Scientists want federal environment minister to reject ‘flawed’ BC LNG report
By Gord Hoekstra, Vancouver Sun
More than 100 Canadian and U.S. scientists have concluded a federal environmental assessment of the $12-billion Pacific NorthWest LNG terminal is "scientifically flawed" and represents an "insufficient base for a decision."
The scientists, in a letter dated March 9, are urging Prime Minister Justin Trudeau's Liberal government to reject a Canadian Environmental Assessment Agency draft report released last month that found the project would not adversely affect aquatic life, including salmon. The project has an estimated cost of $36 billion if development to extract gas in northeast B.C. and a pipeline to the coast are included.
While the federal assessment found the project would result in an increase in greenhouse gases and would harm porpoises, the conclusion that salmon would not be harmed, given planned mitigation measures by a consortium led by Malaysian statecontrolled Petronas, was considered a critical finding.
That's because opposition from First Nations, environmental groups and some area residents has focused on a concern the project will harm eelgrass beds on Flora Bank. The bank, adjacent to Lelu Island where the terminal will be built near Prince Rupert, is considered prime fish-rearing habitat, including in a federal study dating back to 1973.
The scientists said, in the letter addressed to Environment Minister Catherine McKenna and copied to Trudeau, that scientific flaws in the draft report include: not accurately characterizing the importance of Flora Bank for fish; conclusions on the lack of harm to species such as oolichan without evidence; and a disregard for studies that were not funded by the company.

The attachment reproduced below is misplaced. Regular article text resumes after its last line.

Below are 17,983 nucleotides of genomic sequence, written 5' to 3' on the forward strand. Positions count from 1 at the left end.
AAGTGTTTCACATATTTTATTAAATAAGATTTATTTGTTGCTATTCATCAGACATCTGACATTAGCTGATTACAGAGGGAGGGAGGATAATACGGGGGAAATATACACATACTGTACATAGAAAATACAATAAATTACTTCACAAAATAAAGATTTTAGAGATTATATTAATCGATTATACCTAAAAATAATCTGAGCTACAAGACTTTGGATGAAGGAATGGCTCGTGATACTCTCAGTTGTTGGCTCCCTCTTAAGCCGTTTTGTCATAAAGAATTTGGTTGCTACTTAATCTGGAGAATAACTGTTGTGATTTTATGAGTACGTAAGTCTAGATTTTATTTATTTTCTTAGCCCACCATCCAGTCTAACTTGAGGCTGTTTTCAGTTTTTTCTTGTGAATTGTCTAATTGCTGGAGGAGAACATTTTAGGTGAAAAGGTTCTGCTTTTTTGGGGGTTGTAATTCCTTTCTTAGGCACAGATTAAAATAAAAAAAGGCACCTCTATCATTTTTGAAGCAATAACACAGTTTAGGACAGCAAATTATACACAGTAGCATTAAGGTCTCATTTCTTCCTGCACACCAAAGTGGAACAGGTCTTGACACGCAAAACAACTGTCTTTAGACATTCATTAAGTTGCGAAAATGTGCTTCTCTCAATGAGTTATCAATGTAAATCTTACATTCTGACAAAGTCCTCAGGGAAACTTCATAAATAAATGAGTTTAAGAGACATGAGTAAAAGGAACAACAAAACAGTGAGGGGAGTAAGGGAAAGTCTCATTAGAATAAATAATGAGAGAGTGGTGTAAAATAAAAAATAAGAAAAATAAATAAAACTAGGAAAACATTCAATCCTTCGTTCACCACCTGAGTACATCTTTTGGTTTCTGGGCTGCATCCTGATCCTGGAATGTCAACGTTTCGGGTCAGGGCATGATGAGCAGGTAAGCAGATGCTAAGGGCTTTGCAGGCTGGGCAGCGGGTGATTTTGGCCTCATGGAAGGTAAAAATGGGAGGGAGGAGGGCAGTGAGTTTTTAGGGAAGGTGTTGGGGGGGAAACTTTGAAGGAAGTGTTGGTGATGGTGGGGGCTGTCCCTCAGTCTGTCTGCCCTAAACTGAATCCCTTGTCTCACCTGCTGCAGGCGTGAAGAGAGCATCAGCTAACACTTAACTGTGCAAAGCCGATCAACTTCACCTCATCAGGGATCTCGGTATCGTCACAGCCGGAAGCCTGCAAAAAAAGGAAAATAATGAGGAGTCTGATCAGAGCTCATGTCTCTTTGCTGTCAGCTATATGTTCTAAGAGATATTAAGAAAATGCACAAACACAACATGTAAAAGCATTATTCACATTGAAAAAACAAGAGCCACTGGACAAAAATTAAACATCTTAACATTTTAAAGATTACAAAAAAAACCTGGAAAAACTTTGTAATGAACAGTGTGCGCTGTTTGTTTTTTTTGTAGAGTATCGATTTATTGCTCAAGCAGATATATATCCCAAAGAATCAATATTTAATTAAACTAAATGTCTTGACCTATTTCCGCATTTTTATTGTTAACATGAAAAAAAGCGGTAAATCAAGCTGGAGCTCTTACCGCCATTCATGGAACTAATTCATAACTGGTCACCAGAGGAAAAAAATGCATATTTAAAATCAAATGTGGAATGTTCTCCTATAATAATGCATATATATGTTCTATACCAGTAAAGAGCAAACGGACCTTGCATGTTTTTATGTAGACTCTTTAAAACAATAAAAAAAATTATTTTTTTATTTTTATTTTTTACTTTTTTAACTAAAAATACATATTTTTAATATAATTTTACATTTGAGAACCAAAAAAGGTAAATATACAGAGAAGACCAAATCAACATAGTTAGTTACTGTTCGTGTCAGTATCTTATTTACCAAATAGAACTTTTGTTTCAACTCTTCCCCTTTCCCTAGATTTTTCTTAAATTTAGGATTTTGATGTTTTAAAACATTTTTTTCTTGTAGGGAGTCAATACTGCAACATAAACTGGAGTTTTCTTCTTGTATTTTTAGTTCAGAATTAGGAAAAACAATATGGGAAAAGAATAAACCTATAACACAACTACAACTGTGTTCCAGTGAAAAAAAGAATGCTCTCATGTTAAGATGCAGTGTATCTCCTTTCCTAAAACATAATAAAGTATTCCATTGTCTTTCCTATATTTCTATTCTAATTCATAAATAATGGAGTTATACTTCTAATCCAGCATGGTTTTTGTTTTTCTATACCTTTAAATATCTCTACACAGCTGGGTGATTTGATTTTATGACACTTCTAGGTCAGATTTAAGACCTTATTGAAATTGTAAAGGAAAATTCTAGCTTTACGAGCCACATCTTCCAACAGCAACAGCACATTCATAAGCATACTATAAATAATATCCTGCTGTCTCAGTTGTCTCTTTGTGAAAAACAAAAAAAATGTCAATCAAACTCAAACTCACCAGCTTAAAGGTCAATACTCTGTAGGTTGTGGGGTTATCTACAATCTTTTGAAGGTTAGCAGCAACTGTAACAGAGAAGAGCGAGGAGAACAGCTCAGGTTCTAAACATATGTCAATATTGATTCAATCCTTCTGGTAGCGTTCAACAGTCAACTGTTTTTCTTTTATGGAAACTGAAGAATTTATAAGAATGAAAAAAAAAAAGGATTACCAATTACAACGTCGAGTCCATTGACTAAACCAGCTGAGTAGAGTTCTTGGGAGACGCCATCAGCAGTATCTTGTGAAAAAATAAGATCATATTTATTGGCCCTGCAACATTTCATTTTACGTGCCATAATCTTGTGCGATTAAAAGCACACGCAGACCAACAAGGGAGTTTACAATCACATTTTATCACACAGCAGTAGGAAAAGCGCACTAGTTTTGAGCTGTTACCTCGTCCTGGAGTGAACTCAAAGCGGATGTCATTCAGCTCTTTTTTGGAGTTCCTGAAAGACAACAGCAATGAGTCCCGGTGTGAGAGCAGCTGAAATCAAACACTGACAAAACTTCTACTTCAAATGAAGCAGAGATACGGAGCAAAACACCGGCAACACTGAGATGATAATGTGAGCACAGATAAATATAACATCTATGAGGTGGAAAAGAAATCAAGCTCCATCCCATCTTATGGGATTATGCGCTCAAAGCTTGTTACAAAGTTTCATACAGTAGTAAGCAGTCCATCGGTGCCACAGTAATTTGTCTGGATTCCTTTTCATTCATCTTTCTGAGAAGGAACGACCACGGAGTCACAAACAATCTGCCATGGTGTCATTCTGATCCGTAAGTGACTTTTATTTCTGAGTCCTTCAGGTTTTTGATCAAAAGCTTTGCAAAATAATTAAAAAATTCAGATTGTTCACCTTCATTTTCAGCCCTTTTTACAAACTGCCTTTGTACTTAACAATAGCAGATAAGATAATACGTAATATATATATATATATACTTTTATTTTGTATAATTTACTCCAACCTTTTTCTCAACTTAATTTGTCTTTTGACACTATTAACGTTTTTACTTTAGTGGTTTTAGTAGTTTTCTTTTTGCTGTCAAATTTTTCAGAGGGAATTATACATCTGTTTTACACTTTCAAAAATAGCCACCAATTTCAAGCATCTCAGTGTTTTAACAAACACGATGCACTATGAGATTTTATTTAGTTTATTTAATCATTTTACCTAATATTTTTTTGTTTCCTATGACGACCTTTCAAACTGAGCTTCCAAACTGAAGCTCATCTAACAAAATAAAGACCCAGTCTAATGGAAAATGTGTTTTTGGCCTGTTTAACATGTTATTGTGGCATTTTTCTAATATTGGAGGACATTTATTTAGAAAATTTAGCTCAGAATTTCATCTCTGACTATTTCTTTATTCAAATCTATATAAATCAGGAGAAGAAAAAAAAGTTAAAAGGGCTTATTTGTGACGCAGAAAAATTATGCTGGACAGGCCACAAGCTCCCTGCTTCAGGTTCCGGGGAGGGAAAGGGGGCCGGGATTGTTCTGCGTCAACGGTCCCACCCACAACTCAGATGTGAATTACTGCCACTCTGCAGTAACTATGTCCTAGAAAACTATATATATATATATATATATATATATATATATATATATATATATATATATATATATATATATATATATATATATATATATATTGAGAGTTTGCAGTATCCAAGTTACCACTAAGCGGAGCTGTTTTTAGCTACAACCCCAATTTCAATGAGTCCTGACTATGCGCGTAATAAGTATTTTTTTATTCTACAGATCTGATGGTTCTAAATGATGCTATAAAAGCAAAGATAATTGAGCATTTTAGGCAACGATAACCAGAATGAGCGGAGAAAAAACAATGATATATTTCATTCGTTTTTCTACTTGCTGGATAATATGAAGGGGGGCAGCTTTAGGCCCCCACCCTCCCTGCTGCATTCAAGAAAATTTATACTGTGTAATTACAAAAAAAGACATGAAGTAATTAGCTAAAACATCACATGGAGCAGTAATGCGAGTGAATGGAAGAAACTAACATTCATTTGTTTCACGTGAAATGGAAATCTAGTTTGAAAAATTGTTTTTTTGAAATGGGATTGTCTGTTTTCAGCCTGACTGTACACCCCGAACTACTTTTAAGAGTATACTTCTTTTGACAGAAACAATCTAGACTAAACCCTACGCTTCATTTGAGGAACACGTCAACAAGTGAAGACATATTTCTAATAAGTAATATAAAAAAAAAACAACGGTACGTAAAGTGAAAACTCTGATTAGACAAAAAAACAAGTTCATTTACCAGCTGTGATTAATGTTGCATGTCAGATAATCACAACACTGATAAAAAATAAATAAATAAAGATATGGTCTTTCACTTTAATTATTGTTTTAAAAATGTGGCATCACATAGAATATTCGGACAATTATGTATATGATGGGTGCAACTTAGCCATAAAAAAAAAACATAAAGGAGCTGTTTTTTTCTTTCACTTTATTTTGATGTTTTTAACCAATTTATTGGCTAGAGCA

The Lax Kw'alaams First Nation, which rejected a $1.15-billion benefit package from the company and the B.C. government in the spring of 2015, commissioned their own study by a team that included Simon Fraser University aquatic ecologist Jonathan Moore. It found the project was on the doorstep of an exceptionally abundant feeding ground for juvenile salmon and the LNG terminal could pose risks to the salmon.
"Five decades of science has repeatedly documented that this habitat is not representative of other areas along the north coast or in the greater Skeena River estuary, but rather this is exceptional nursery habitat for salmon that support commercial, recreational and First Nation fisheries from throughout the Skeena River watershed and beyond," says the letter signed by the scientists, including Moore.
The scientists who signed the letter - largely fisheries biologists and ecologists - come from across Canada and the U.S. states of Alaska, Washington, Oregon, California, Montana and North Carolina.
Several former federal and provincial scientists also signed the letter, including Otto Langer, former head of habitat for the Department of Fisheries and Oceans, as well as scientists affiliated with environmental groups. The scientists also said there had been inadequate consideration of cumulative effects, such as destruction of shoreline habitat, acid rain and accidental spills.
Also of concern is that a plan by the company to offset habitat loss by improving habitat in other areas has not been proved to be helpful and could do more damage, said the scientists.
Public comments on the draft report close March 11, after which CEAA will produce a final report.
The federal government has the final say on the project, already approved by the B.C. government, which hopes to build a new natural gas export sector to Asia. The consortium - which includes investors from China, India, Japan and Brunei - had given conditional approval to the project nine months ago, pending federal go-ahead.